Posted by Paul Gallagher | Leave a comment
Black Sabbath brings the heavy metal thunder and Lollapalooza shuts down
08.04.2012
06:15 pm

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Current Events

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Black Sabbath -Tony Iommi, Ozzy Osbourne, Geezer Butler and Tommy Clufetos (doing a fine job filling in for Bill Ward) - play a solid version of “Iron Man” last night at Lollapalooza.

Right now heavy rainstorms in the Chicago area have shut down Lollapalooza.  Plans are to resume the fest as soon as the storms pass. Once the weather delay is over, you can stream the rest of the fest here.


Massive party pooper. 100,000 people evacuted from Chicago’s Grant Park.
 

Posted by Marc Campbell | Leave a comment
Video of Patti Smith standing up for Pussy Riot: ‘Jesus Christ would fucking forgive them!’
08.04.2012
02:36 pm

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Current Events
Music
Politics
Punk

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“Putin has pissed himself.” Patti Smith in Oslo.
 
During yesterday’s performance of “Gloria” in Stockholm, Patti Smith and her band make it quite clear how they feel about the imprisonment of Russian punk band Pussy Riot.

“Ask Jesus Christ. He would fucking forgive them.”

I’m not sure the women in Pussy Riot require anyone’s forgiveness. Forgiveness from what? Exercising freedom of speech and artistic expression? “Jesus died for somebody’s sins, but not mine.” But Smith is fighting the good fight by appealing to what Putin and his lot can comprehend; a way out of an international public relations debacle that leaves them looking human instead of like fascist pricks. Yes, the thugs should forgive the girls and let them go. Be Christ-like. People like that.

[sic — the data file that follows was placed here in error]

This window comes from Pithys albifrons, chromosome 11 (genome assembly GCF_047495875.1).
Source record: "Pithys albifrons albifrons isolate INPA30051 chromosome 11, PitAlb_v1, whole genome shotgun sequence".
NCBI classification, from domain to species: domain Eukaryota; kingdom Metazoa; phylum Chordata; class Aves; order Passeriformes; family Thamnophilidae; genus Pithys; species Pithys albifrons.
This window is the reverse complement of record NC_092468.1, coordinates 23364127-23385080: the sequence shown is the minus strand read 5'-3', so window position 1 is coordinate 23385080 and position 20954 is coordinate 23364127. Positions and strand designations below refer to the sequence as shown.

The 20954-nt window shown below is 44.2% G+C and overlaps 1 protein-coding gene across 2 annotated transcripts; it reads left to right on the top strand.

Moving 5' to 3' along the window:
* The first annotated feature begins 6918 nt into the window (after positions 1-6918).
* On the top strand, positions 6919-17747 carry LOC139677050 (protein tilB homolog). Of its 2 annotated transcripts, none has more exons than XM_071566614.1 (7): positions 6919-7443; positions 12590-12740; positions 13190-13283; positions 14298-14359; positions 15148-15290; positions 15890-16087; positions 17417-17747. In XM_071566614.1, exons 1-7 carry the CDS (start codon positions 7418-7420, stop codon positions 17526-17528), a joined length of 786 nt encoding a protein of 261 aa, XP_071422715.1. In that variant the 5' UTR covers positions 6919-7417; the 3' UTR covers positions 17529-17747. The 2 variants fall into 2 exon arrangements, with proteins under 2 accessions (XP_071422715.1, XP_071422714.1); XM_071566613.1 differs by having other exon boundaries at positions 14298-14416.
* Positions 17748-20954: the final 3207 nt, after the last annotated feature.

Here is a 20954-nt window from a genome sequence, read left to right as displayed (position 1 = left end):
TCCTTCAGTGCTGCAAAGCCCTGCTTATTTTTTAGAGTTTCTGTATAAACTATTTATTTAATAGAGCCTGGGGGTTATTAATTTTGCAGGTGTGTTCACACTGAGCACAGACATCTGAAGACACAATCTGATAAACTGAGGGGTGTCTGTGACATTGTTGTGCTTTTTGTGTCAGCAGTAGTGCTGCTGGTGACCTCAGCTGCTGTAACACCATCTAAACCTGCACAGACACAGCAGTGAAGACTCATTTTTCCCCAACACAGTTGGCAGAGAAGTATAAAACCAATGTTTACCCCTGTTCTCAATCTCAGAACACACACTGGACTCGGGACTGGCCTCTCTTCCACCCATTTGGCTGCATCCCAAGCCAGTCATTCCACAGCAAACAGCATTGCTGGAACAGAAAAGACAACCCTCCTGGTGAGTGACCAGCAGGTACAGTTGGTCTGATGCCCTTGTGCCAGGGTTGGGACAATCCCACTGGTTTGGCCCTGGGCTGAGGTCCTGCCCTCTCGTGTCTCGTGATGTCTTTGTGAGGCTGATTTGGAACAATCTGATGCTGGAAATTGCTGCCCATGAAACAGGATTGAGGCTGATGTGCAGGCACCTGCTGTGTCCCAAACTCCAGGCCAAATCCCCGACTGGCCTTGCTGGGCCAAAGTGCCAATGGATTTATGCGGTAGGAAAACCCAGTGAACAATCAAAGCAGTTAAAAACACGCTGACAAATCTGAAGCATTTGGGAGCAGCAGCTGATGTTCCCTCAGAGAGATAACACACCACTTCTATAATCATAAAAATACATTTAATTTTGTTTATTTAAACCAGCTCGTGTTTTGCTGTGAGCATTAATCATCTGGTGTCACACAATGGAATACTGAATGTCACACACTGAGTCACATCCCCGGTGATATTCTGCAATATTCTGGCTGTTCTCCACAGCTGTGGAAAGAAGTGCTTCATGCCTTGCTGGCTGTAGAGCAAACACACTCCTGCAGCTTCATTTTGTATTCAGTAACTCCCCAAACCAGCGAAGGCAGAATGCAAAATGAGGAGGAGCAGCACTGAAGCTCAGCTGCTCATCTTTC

Go Patti go!
 

 
Thanks Bgrrrlie

Posted by Marc Campbell | Leave a comment
An absolute must-see: the reasons people give for supporting Chick-fil-A


 
People turned out to support Chic-fil-A this week because of their principles and beliefs, that much should be obvious by now. Less obvious is just what those principles and beliefs are, exactly.

Well, here’s our chance to find out, thanks to YouTube uploader Liberalegg. She describes this video in her own words:

I ask people at Chick-fil-A some simple questions. At least… I thought they were simple enough, until they tried to answer.

In terms of the name calling, this video was not intended as hard-hitting journalism. It was just something funny for my friends, I never expected so many people to see it. I think the video would have been more effective had I allowed them to speak for themselves.